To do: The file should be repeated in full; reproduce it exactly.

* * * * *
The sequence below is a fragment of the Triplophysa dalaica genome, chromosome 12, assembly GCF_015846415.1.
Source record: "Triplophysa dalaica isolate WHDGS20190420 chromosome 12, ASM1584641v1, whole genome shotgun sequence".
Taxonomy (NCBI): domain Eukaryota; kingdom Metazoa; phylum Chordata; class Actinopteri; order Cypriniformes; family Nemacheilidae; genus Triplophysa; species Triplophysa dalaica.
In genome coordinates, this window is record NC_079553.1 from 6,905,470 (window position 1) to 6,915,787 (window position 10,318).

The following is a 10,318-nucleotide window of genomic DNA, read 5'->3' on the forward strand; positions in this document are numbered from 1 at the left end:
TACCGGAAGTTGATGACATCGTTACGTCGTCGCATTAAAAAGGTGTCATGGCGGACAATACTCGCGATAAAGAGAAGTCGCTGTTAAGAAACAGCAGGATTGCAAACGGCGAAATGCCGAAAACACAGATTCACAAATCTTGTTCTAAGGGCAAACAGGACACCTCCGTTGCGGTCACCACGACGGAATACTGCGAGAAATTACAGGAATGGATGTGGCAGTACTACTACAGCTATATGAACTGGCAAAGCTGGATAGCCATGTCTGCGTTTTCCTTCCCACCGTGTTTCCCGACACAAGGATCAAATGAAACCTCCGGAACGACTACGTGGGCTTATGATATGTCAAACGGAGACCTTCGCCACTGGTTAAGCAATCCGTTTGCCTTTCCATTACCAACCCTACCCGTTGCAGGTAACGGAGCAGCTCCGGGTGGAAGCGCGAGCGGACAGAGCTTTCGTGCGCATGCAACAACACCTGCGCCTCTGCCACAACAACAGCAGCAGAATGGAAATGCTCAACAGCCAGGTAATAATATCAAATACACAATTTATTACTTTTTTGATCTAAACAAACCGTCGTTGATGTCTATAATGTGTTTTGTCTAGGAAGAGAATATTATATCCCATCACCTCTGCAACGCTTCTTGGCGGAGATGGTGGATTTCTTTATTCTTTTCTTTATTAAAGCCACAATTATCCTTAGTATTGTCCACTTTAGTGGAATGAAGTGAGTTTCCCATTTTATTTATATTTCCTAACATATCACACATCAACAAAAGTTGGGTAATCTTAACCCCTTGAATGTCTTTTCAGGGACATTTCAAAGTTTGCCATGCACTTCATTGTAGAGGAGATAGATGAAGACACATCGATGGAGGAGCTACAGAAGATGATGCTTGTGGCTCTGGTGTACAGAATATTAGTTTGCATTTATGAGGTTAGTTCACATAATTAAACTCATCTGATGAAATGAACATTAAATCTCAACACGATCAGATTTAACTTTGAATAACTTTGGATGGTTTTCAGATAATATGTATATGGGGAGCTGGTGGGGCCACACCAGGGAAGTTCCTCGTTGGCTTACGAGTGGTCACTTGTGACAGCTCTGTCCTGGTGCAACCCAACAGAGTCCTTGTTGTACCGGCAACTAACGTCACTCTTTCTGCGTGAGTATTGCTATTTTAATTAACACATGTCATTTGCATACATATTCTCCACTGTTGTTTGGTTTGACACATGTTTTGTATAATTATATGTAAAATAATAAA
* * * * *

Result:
The sequence below is a fragment of the Triplophysa dalaica genome, chromosome 12, assembly GCF_015846415.1.
Source record: "Triplophysa dalaica isolate WHDGS20190420 chromosome 12, ASM1584641v1, whole genome shotgun sequence".
Taxonomy (NCBI): domain Eukaryota; kingdom Metazoa; phylum Chordata; class Actinopteri; order Cypriniformes; family Nemacheilidae; genus Triplophysa; species Triplophysa dalaica.
In genome coordinates, this window is record NC_079553.1 from 6,905,470 (window position 1) to 6,915,787 (window position 10,318).

The following is a 10,318-nucleotide window of genomic DNA, read 5'->3' on the forward strand; positions in this document are numbered from 1 at the left end:
TACCGGAAGTTGATGACATCGTTACGTCGTCGCATTAAAAAGGTGTCATGGCGGACAATACTCGCGATAAAGAGAAGTCGCTGTTAAGAAACAGCAGGATTGCAAACGGCGAAATGCCGAAAACACAGATTCACAAATCTTGTTCTAAGGGCAAACAGGACACCTCCGTTGCGGTCACCACGACGGAATACTGCGAGAAATTACAGGAATGGATGTGGCAGTACTACTACAGCTATATGAACTGGCAAAGCTGGATAGCCATGTCTGCGTTTTCCTTCCCACCGTGTTTCCCGACACAAGGATCAAATGAAACCTCCGGAACGACTACGTGGGCTTATGATATGTCAAACGGAGACCTTCGCCACTGGTTAAGCAATCCGTTTGCCTTTCCATTACCAACCCTACCCGTTGCAGGTAACGGAGCAGCTCCGGGTGGAAGCGCGAGCGGACAGAGCTTTCGTGCGCATGCAACAACACCTGCGCCTCTGCCACAACAACAGCAGCAGAATGGAAATGCTCAACAGCCAGGTAATAATATCAAATACACAATTTATTACTTTTTTGATCTAAACAAACCGTCGTTGATGTCTATAATGTGTTTTGTCTAGGAAGAGAATATTATATCCCATCACCTCTGCAACGCTTCTTGGCGGAGATGGTGGATTTCTTTATTCTTTTCTTTATTAAAGCCACAATTATCCTTAGTATTGTCCACTTTAGTGGAATGAAGTGAGTTTCCCATTTTATTTATATTTCCTAACATATCACACATCAACAAAAGTTGGGTAATCTTAACCCCTTGAATGTCTTTTCAGGGACATTTCAAAGTTTGCCATGCACTTCATTGTAGAGGAGATAGATGAAGACACATCGATGGAGGAGCTACAGAAGATGATGCTTGTGGCTCTGGTGTACAGAATATTAGTTTGCATTTATGAGGTTAGTTCACATAATTAAACTCATCTGATGAAATGAACATTAAATCTCAACACGATCAGATTTAACTTTGAATAACTTTGGATGGTTTTCAGATAATATGTATATGGGGAGCTGGTGGGGCCACACCAGGGAAGTTCCTCGTTGGCTTACGAGTGGTCACTTGTGACAGCTCTGTCCTGGTGCAACCCAACAGAGTCCTTGTTGTACCGGCAACTAACGTCACTCTTTCTGCGTGAGTATTGCTATTTTAATTAACACATGTCATTTGCATACATATTCTCCACTGTTGTTTGGTTTGACACATGTTTTGTATAATTATATGTAAAATAATAAA